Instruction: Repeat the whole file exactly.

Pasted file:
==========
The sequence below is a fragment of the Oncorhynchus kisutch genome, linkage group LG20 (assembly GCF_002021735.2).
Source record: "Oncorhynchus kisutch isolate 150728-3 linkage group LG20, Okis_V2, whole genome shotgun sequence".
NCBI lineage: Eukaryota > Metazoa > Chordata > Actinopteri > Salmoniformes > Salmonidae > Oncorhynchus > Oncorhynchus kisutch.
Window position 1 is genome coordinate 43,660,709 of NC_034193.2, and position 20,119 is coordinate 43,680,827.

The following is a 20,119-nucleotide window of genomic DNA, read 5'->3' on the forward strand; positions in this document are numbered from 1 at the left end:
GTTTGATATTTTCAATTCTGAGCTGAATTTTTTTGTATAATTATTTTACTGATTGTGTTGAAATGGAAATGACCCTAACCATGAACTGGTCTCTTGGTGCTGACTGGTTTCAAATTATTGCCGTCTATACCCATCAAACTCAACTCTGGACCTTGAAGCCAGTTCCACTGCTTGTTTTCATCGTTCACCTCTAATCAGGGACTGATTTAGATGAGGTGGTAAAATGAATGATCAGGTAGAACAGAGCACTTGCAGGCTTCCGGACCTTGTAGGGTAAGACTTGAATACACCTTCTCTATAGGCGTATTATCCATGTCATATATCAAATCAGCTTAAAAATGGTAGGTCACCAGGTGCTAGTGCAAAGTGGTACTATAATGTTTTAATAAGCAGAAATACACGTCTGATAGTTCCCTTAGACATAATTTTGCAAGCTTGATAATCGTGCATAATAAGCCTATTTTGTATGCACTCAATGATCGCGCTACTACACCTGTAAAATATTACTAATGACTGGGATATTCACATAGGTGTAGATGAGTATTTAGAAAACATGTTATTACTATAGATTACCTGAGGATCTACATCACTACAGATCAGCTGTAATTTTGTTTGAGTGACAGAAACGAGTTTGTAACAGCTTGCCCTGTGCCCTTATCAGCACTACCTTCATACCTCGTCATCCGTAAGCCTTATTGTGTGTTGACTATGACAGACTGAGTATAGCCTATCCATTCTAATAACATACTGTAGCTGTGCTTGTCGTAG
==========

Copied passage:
The sequence below is a fragment of the Oncorhynchus kisutch genome, linkage group LG20 (assembly GCF_002021735.2).
Source record: "Oncorhynchus kisutch isolate 150728-3 linkage group LG20, Okis_V2, whole genome shotgun sequence".
NCBI lineage: Eukaryota > Metazoa > Chordata > Actinopteri > Salmoniformes > Salmonidae > Oncorhynchus > Oncorhynchus kisutch.
Window position 1 is genome coordinate 43,660,709 of NC_034193.2, and position 20,119 is coordinate 43,680,827.

The following is a 20,119-nucleotide window of genomic DNA, read 5'->3' on the forward strand; positions in this document are numbered from 1 at the left end:
GTTTGATATTTTCAATTCTGAGCTGAATTTTTTTGTATAATTATTTTACTGATTGTGTTGAAATGGAAATGACCCTAACCATGAACTGGTCTCTTGGTGCTGACTGGTTTCAAATTATTGCCGTCTATACCCATCAAACTCAACTCTGGACCTTGAAGCCAGTTCCACTGCTTGTTTTCATCGTTCACCTCTAATCAGGGACTGATTTAGATGAGGTGGTAAAATGAATGATCAGGTAGAACAGAGCACTTGCAGGCTTCCGGACCTTGTAGGGTAAGACTTGAATACACCTTCTCTATAGGCGTATTATCCATGTCATATATCAAATCAGCTTAAAAATGGTAGGTCACCAGGTGCTAGTGCAAAGTGGTACTATAATGTTTTAATAAGCAGAAATACACGTCTGATAGTTCCCTTAGACATAATTTTGCAAGCTTGATAATCGTGCATAATAAGCCTATTTTGTATGCACTCAATGATCGCGCTACTACACCTGTAAAATATTACTAATGACTGGGATATTCACATAGGTGTAGATGAGTATTTAGAAAACATGTTATTACTATAGATTACCTGAGGATCTACATCACTACAGATCAGCTGTAATTTTGTTTGAGTGACAGAAACGAGTTTGTAACAGCTTGCCCTGTGCCCTTATCAGCACTACCTTCATACCTCGTCATCCGTAAGCCTTATTGTGTGTTGACTATGACAGACTGAGTATAGCCTATCCATTCTAATAACATACTGTAGCTGTGCTTGTCGTAG